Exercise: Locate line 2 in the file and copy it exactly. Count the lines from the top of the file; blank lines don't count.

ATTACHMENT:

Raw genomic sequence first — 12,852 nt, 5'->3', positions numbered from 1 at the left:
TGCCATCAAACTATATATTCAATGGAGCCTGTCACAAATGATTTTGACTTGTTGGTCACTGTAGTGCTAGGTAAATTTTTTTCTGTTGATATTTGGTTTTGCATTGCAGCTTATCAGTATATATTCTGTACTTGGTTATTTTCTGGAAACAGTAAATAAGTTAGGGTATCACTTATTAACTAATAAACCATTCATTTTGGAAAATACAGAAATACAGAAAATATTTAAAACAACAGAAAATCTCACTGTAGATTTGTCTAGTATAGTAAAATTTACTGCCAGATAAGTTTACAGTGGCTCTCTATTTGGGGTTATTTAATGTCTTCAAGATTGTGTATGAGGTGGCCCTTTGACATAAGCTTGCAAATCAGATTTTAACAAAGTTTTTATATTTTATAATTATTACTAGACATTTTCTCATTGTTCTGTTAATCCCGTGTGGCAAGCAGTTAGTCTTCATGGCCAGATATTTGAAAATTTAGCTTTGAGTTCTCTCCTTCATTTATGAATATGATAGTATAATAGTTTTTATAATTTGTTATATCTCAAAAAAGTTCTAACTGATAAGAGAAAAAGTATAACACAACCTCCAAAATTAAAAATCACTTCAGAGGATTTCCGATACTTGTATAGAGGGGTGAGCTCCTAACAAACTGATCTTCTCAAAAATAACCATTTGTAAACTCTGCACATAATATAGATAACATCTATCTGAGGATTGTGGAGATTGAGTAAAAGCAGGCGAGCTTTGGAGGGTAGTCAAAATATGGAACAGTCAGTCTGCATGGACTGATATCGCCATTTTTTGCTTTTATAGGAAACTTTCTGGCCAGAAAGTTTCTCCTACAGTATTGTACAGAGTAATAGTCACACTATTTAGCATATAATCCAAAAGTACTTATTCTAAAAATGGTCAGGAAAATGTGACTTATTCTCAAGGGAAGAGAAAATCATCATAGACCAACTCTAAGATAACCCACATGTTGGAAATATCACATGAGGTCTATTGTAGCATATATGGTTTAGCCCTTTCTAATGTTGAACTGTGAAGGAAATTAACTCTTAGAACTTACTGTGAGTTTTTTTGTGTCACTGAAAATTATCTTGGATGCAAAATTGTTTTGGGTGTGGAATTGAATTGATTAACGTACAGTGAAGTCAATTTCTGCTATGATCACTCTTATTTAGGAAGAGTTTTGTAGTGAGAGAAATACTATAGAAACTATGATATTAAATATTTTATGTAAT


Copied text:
TGCCATCAAACTATATATTCAATGGAGCCTGTCACAAATGATTTTGACTTGTTGGTCACTGTAGTGCTAGGTAAATTTTTTTCTGTTGATATTTGGTTTTGCATTGCAGCTTATCAGTATATATTCTGTACTTGGTTATTTTCTGGAAACAGTAAATAAGTTAGGGTATCACTTATTAACTAATAAACCATTCATTTTGGAAAATACAGAAATACAGAAAATATTTAAAACAACAGAAAATCTCACTGTAGATTTGTCTAGTATAGTAAAATTTACTGCCAGATAAGTTTACAGTGGCTCTCTATTTGGGGTTATTTAATGTCTTCAAGATTGTGTATGAGGTGGCCCTTTGACATAAGCTTGCAAATCAGATTTTAACAAAGTTTTTATATTTTATAATTATTACTAGACATTTTCTCATTGTTCTGTTAATCCCGTGTGGCAAGCAGTTAGTCTTCATGGCCAGATATTTGAAAATTTAGCTTTGAGTTCTCTCCTTCATTTATGAATATGATAGTATAATAGTTTTTATAATTTGTTATATCTCAAAAAAGTTCTAACTGATAAGAGAAAAAGTATAACACAACCTCCAAAATTAAAAATCACTTCAGAGGATTTCCGATACTTGTATAGAGGGGTGAGCTCCTAACAAACTGATCTTCTCAAAAATAACCATTTGTAAACTCTGCACATAATATAGATAACATCTATCTGAGGATTGTGGAGATTGAGTAAAAGCAGGCGAGCTTTGGAGGGTAGTCAAAATATGGAACAGTCAGTCTGCATGGACTGATATCGCCATTTTTTGCTTTTATAGGAAACTTTCTGGCCAGAAAGTTTCTCCTACAGTATTGTACAGAGTAATAGTCACACTATTTAGCATATAATCCAAAAGTACTTATTCTAAAAATGGTCAGGAAAATGTGACTTATTCTCAAGGGAAGAGAAAATCATCATAGACCAACTCTAAGATAACCCACATGTTGGAAATATCACATGAGGTCTATTGTAGCATATATGGTTTAGCCCTTTCTAATGTTGAACTGTGAAGGAAATTAACTCTTAGAACTTACTGTGAGTTTTTTTGTGTCACTGAAAATTATCTTGGATGCAAAATTGTTTTGGGTGTGGAATTGAATTGATTAACGTACAGTGAAGTCAATTTCTGCTATGATCACTCTTATTTAGGAAGAGTTTTGTAGTGAGAGAAATACTATAGAAACTATGATATTAAATATTTTATGTAAT